Resilience key to finding a place in the profession away from toxic mindsets 

Resilience key to finding a place in the profession away from toxic mindsets 

09 August 2021 By Naomi Neilson
Emma Fitzgerald

For one new barrister, chasing the idea of success led to significant financial stress, unsupportive work environments and a poor mental health diagnosis. In an honest conversation with Protégé, she shares with new lawyers the terrible experiences that she had while building her career and the resilience that saw her through it.

While chasing money and success through the demanding, “ridiculous hours” that come with the legal profession, new barrister Emma Fitzgerald said she had reached a point where her personal and professional life was compounding on top of each other and eventually everything came crashing down around her. 

In an open conversation on The Protégé Podcast, Ms Fitzgerald shared that she found herself sitting at her desk and “couldn’t do anything”. The pressures of coming into the profession with a drive to be successful and a mindset that “we’re happy to sacrifice everything” – including health and wellbeing – had caught up with her. 

“I was chasing money and success and [I had] this really small baby and everything was compounding on top of each other. My marriage broke down and I just crumbled. I just crumbled into this heap. I lost my job. I was really struggling to concentrate. I was trying to raise a child, work full time in a demanding environment and everything came crashing down,” Ms Fitzgerald shared on the episode. 


Ms Fitzgerald said one of the things that she took from this experience and any other experience she had along the way – including selling her house to fund a career at the bar and switching workplaces with a newborn at home – is her resilience. This, she said, prepared her to become a really strong person and set her up for the difficulties involved in studying, taking exams and finally making it to the bar.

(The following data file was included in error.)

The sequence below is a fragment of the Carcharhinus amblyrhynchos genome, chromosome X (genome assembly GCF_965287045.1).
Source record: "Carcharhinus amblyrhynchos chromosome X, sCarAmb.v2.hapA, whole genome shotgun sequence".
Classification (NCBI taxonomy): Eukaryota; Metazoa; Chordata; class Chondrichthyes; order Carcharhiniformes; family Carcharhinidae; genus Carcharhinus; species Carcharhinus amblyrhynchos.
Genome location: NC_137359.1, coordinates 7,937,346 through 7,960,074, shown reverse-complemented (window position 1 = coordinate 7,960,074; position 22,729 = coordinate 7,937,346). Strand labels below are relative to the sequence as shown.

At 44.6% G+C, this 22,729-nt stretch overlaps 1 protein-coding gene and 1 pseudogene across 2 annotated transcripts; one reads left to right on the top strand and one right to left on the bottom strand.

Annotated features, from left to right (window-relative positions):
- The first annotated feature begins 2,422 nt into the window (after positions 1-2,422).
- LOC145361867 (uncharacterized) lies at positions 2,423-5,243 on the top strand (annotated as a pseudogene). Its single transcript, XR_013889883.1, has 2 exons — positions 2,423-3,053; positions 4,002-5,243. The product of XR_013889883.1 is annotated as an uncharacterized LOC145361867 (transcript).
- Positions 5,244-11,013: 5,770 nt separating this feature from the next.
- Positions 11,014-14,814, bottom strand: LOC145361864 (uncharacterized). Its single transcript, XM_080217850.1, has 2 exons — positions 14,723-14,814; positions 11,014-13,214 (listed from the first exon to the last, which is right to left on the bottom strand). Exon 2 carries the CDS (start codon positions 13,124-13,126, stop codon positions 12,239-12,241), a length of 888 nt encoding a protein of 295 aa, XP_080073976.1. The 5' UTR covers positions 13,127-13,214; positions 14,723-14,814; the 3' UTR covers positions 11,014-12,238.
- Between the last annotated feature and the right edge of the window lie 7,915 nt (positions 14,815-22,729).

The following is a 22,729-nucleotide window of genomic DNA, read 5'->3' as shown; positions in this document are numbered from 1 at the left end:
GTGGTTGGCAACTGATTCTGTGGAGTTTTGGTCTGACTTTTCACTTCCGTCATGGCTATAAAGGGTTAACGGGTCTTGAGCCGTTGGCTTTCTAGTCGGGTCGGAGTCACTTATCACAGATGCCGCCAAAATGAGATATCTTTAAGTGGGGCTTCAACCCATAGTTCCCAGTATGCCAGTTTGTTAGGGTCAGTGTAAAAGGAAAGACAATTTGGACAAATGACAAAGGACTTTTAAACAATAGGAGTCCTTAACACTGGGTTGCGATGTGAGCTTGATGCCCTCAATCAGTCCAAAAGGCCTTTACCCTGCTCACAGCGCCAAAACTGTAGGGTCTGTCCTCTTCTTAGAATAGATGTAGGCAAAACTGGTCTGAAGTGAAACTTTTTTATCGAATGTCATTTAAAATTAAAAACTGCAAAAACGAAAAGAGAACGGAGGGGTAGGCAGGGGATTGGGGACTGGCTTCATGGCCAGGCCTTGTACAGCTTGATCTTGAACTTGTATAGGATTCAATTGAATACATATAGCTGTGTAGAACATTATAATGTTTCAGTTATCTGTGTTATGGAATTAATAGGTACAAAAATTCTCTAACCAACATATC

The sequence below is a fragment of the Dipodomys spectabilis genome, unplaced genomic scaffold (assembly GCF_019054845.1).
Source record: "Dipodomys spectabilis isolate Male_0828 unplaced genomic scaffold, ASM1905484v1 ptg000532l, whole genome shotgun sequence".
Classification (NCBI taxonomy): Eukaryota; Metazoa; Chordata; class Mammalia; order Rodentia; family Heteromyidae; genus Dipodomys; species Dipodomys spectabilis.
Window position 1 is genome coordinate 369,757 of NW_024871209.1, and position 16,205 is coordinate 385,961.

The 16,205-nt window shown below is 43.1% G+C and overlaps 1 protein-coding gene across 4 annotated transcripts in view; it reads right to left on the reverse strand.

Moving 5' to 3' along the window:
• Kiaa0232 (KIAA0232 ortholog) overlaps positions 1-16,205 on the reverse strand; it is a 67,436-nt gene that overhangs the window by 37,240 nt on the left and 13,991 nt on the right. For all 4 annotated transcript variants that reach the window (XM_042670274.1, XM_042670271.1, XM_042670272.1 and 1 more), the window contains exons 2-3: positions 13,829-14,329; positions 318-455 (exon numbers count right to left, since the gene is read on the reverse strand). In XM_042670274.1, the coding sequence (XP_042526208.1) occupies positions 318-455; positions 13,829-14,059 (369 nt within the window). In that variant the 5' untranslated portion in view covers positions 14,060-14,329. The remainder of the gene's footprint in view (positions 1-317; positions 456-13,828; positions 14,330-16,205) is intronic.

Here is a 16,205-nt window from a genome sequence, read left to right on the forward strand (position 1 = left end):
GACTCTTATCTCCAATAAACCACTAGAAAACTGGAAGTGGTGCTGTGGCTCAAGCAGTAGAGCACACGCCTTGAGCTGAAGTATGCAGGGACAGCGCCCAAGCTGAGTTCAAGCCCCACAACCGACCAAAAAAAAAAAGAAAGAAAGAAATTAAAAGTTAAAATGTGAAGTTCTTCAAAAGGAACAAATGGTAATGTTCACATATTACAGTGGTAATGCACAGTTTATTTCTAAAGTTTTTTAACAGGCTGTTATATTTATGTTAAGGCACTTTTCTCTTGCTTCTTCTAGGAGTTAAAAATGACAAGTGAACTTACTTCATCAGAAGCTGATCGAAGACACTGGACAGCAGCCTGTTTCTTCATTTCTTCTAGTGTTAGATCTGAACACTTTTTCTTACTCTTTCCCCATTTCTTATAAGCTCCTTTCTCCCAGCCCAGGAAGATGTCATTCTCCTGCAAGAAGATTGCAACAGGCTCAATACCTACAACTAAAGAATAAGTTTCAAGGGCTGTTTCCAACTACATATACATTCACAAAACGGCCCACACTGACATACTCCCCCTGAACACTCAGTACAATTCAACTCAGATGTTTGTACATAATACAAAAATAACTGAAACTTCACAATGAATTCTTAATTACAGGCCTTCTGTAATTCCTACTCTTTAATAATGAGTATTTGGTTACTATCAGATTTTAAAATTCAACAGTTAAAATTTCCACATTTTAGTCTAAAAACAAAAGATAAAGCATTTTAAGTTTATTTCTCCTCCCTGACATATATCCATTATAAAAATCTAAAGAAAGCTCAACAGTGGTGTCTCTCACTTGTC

“One of the things that I took from that experience and I take to everyday life is the resilience that I have. For some people, this might be the biggest and worst thing they’ve ever experienced, so I feel really grateful in a sense that I’ve been through some terrible experiences because now I can provide support to other people who are navigating some really hard things,” Ms Fitzgerald commented. 

Outside of clients, Ms Fitzgerald also uses her experiences to help other lawyers, including new and young lawyers just coming into the profession. She recently met with someone who was working somewhere that was “putting her under really unrealistic expectations and demands” and was struggling to keep on top of it. 

“I talked her through some of the strange things I did to work out what really matters to me. I think that’s one of the most important things you can do, and it’s so much easier to say than to do,” Ms Fitzgerald said, adding that it also comes with time away from the workplace and, sometimes, professional help to find a new start. 

“But really [it’s about] looking at the reason I wanted to do law. What is my purpose going to be and what am I going to use it for? What am I trying to achieve? What matters to me? What’s going to make me feel that I am achieving what I set out to? And I think I had set goals that were financial in appearance, but once I took that away from my own equation, I was able to go into some extraordinary things.” 


Once it came down to moving into the bar, Ms Fitzgerald said another major help was finding a support network that is not only a kind and helpful presence but is able to reflect “those amazing things that you do and achieve back to you”. For Ms Fitzgerald, a friend she met during the process made all the difference. 

“In a sense, all of the things that I share about my experience and my story, it has that reflective and validating effect on me, where I can go look at the things I have achieved and other people are saying to me, ‘you’re so inspiring’. People lift you up. If you’re able to and you have the courage to be vulnerable in what you’re feeling, people will reflect your strengths and your achievements,” Ms Fitzgerald said. 

For more advice on resilience and for tips on making it into the bar (plus the truth on what that really means), have a listen to the episode here

If you have any questions about the episode or if there are any topics that you might want us to look into, please reach out – we would love to hear from you! 

We’re also always open to new guests so if you have an exciting story to tell, if you’re standing out as a student or graduate, or if you can offer some tips for our young lawyers, get in touch.

Resilience key to finding a place in the profession away from toxic mindsets 
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